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Which of the following lovely friendly companies is actually a front for an evil multinational?

Ben & Jerry's Ice Cream
Harris & Hoole coffee shops
Innocent Smoothies
PJ's Smoothies
Green & Black's chocolate
Teapigs tea
Sunshine Desserts

The answer is that to some extent, all of them are. (Well, except for Sunshine Desserts, which is where Reggie Perrin worked.)

Ben & Jerry's is part of Unilever. Harris & Hoole is 49% owned by Tesco (so probably an associate rather than a subsidiary, although I haven't checked the accounts). Innocent is a Coca-Cola subsidiary. PJ's is Pepsi. Green & Black's is Kraft. Teapigs is Tata.

I'll let you decide for yourself if this is a bad thing.


( 11 comments — Leave a comment )
Jan. 15th, 2013 09:04 pm (UTC)
Without reading the rest of your post, I think the answer is, all of them.
Jan. 16th, 2013 01:34 pm (UTC)
Well, except for Sunshine Desserts...
Jan. 16th, 2013 07:18 pm (UTC)
Jan. 16th, 2013 12:41 am (UTC)
Whether this is a bad thing depends on the way the company is run and how they relate to customers, employees and suppliers rather than who owns them, I tend to think.
Jan. 16th, 2013 12:00 pm (UTC)
Harris and Hoole's position is that Tesco lent them the money because banks wouldn't. If that's true then they're a front organisation for Tesco in the same sense as my flat is a front organisation for the Woolwich building society.

(I have no idea if it *is* true).
Jan. 16th, 2013 01:34 pm (UTC)
It's an equity investment rather than a loan I think. (Although from a quick look at Tesco's 2012 accounts and I can't find mention of it, possibly because it's not material.)

Looking at the pictures of the stores, I think I would have assumed that it was a large chain. They certainly don't look like the kind of independent cafes I tend to frequent. More the sort of big city chains that sell brown liquids with bizarre names ending in the letter 'o'. Their website also makes it look like a company backed by big money.
Jan. 16th, 2013 01:38 pm (UTC)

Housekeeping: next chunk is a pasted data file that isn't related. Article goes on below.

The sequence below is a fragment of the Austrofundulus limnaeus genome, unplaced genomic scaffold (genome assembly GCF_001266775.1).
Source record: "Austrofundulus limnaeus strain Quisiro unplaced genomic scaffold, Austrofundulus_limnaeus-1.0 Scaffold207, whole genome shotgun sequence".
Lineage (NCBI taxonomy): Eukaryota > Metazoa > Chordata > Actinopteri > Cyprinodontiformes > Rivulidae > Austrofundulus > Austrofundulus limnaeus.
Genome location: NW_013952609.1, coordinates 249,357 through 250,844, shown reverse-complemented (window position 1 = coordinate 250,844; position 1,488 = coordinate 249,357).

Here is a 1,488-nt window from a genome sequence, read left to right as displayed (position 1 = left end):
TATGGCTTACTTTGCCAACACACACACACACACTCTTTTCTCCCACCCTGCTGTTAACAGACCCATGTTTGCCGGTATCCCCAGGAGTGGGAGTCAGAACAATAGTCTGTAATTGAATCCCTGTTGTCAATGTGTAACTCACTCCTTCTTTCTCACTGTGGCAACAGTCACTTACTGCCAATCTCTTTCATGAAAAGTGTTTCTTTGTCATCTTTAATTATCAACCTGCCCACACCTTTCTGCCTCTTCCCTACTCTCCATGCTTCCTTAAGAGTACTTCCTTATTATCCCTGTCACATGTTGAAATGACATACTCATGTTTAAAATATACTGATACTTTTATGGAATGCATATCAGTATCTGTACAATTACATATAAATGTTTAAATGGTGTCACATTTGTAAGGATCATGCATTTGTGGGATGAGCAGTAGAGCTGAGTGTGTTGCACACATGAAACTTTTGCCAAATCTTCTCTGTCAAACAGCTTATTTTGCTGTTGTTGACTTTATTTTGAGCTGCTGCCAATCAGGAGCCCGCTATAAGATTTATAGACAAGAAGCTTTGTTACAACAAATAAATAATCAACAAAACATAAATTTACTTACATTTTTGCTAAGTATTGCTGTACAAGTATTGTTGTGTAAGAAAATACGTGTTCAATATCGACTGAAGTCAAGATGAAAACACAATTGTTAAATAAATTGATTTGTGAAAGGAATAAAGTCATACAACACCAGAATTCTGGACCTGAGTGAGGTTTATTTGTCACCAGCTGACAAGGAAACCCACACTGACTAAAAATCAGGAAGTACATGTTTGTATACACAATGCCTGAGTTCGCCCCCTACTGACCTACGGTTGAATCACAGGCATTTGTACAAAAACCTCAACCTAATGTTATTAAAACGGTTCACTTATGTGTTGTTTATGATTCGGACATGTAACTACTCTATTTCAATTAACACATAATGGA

Yes, the question is certainly not whether they have the money from Tescos... that's sure, they've admitted it. They're well financed -- but unless you're the type who thinks that coffee is only good if made by a shoestring operation with no money then that's not an issue (is it?). The question is does this give Tesco any degree of control?

[I guess unless the reader objects fundamentally to Tesco making money -- which is not unreasonable.]
Jan. 16th, 2013 12:59 pm (UTC)
Ooh, I never knew Tata made tea. I thought they were an Indian car brand. Looking at their website, it's interesting that they claim Land Rover as one of their brands, but not Tata Motors. :-D
Jan. 16th, 2013 01:37 pm (UTC)
Tata is an old fashioned conglomerate of the sort that's pretty rare in the west now.

Mind you, there may be a synergy between the old British Steel and Tetley Tea...
Jan. 16th, 2013 10:10 pm (UTC)
I saw the article on this and it made me think that the author just hadn't kept up with business news. Most of the buy-outs/takeovers (Ben & Jerry's, Green & Blacks, Innocent Smoothies) were very well reported on at the time. Also it doesn't take too much detective work when looking at the labels to work out who owns them.

I wish Sunshine Desserts did exist :-)
Jan. 28th, 2013 11:33 pm (UTC)
Yes, this exactly (well, I don't care about Sunshine Desserts :-p) As a boycotter of Nestle for the past couple of decades I am very well used to looking past the 'large print' brand-name for the overall group name, and being prepared for changes in the previous status quo. Similarly in the beauty world there is always much reporting, in the beauty blogs at least, of take-overs of smaller previous independents such as the Body Shop or Urban Decay by larger groups (this tends to be an issue because of animal-testing: where the small company is cruelty-free is that stance going to be eroded by being taken over by an animal-testing company, and even if the particular brand does remain cruelty-free some customers still don't want to ultimately be increasing profits of animal-testing groups.)

Also also, (and admittedly sounding somewhat contradictory to what I have said in the previous paragraph) obviously "nice friendly independents" and "evil multinationals" is very much begging the question. While in many cases I do think there are good reasons (of various sorts) for favouring small independent companies, and being wary of large unchallenged monopolies etc, it would be ridiculous to think that everything mega-corporations do is bad let alone that they are driven by specifically malicious intent, or to think that all small companies are motivated by the desire to be nice (rather than, say, to make a profit.) These are the sorts of unexamined prejudices that are exploited on both (all?) sides (eg by campaigners against hypermarkets and by competitors of same, by small companies who want to create 'fluffy' image to inspire customer loyalty and by large companies who buy out said small companies in the hopes that sufficient percentage of loyal customers will overlook the buyout and remain profit-providing.)
( 11 comments — Leave a comment )